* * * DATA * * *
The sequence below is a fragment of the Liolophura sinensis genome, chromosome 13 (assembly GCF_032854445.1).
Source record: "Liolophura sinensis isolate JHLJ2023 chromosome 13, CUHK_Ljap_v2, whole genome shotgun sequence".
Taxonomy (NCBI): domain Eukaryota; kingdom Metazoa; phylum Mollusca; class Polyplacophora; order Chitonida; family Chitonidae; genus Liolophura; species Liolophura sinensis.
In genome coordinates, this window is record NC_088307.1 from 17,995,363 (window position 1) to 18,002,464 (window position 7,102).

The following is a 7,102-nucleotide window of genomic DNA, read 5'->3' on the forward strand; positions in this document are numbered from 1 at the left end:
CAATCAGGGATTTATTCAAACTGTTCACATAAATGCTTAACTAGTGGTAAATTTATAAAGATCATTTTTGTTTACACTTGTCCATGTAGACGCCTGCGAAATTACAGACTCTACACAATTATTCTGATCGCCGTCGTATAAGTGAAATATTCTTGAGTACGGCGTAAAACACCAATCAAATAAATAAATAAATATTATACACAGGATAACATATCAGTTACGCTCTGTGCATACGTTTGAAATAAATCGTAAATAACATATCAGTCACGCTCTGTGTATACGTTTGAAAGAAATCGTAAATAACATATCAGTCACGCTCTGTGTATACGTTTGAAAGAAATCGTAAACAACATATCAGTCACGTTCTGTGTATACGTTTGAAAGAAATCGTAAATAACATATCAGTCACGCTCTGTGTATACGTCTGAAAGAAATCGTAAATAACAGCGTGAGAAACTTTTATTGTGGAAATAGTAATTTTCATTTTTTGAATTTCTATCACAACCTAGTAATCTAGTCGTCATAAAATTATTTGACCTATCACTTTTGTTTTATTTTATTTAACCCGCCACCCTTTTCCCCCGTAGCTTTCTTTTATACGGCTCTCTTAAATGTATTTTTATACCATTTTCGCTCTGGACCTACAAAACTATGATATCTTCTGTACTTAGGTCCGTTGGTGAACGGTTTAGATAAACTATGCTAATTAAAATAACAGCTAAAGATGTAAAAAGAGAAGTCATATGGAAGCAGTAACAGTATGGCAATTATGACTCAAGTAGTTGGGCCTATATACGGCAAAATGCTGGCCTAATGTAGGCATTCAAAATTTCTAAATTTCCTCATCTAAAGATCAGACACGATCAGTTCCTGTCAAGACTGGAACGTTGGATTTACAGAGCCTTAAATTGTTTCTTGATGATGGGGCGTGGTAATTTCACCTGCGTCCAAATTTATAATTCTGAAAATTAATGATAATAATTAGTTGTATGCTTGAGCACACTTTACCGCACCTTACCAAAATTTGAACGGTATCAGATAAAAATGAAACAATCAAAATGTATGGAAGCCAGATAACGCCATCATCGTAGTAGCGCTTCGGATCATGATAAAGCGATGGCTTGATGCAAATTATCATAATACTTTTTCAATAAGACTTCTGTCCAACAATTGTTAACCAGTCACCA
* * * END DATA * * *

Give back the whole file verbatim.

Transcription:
The sequence below is a fragment of the Liolophura sinensis genome, chromosome 13 (assembly GCF_032854445.1).
Source record: "Liolophura sinensis isolate JHLJ2023 chromosome 13, CUHK_Ljap_v2, whole genome shotgun sequence".
Taxonomy (NCBI): domain Eukaryota; kingdom Metazoa; phylum Mollusca; class Polyplacophora; order Chitonida; family Chitonidae; genus Liolophura; species Liolophura sinensis.
In genome coordinates, this window is record NC_088307.1 from 17,995,363 (window position 1) to 18,002,464 (window position 7,102).

The following is a 7,102-nucleotide window of genomic DNA, read 5'->3' on the forward strand; positions in this document are numbered from 1 at the left end:
CAATCAGGGATTTATTCAAACTGTTCACATAAATGCTTAACTAGTGGTAAATTTATAAAGATCATTTTTGTTTACACTTGTCCATGTAGACGCCTGCGAAATTACAGACTCTACACAATTATTCTGATCGCCGTCGTATAAGTGAAATATTCTTGAGTACGGCGTAAAACACCAATCAAATAAATAAATAAATATTATACACAGGATAACATATCAGTTACGCTCTGTGCATACGTTTGAAATAAATCGTAAATAACATATCAGTCACGCTCTGTGTATACGTTTGAAAGAAATCGTAAATAACATATCAGTCACGCTCTGTGTATACGTTTGAAAGAAATCGTAAACAACATATCAGTCACGTTCTGTGTATACGTTTGAAAGAAATCGTAAATAACATATCAGTCACGCTCTGTGTATACGTCTGAAAGAAATCGTAAATAACAGCGTGAGAAACTTTTATTGTGGAAATAGTAATTTTCATTTTTTGAATTTCTATCACAACCTAGTAATCTAGTCGTCATAAAATTATTTGACCTATCACTTTTGTTTTATTTTATTTAACCCGCCACCCTTTTCCCCCGTAGCTTTCTTTTATACGGCTCTCTTAAATGTATTTTTATACCATTTTCGCTCTGGACCTACAAAACTATGATATCTTCTGTACTTAGGTCCGTTGGTGAACGGTTTAGATAAACTATGCTAATTAAAATAACAGCTAAAGATGTAAAAAGAGAAGTCATATGGAAGCAGTAACAGTATGGCAATTATGACTCAAGTAGTTGGGCCTATATACGGCAAAATGCTGGCCTAATGTAGGCATTCAAAATTTCTAAATTTCCTCATCTAAAGATCAGACACGATCAGTTCCTGTCAAGACTGGAACGTTGGATTTACAGAGCCTTAAATTGTTTCTTGATGATGGGGCGTGGTAATTTCACCTGCGTCCAAATTTATAATTCTGAAAATTAATGATAATAATTAGTTGTATGCTTGAGCACACTTTACCGCACCTTACCAAAATTTGAACGGTATCAGATAAAAATGAAACAATCAAAATGTATGGAAGCCAGATAACGCCATCATCGTAGTAGCGCTTCGGATCATGATAAAGCGATGGCTTGATGCAAATTATCATAATACTTTTTCAATAAGACTTCTGTCCAACAATTGTTAACCAGTCACCA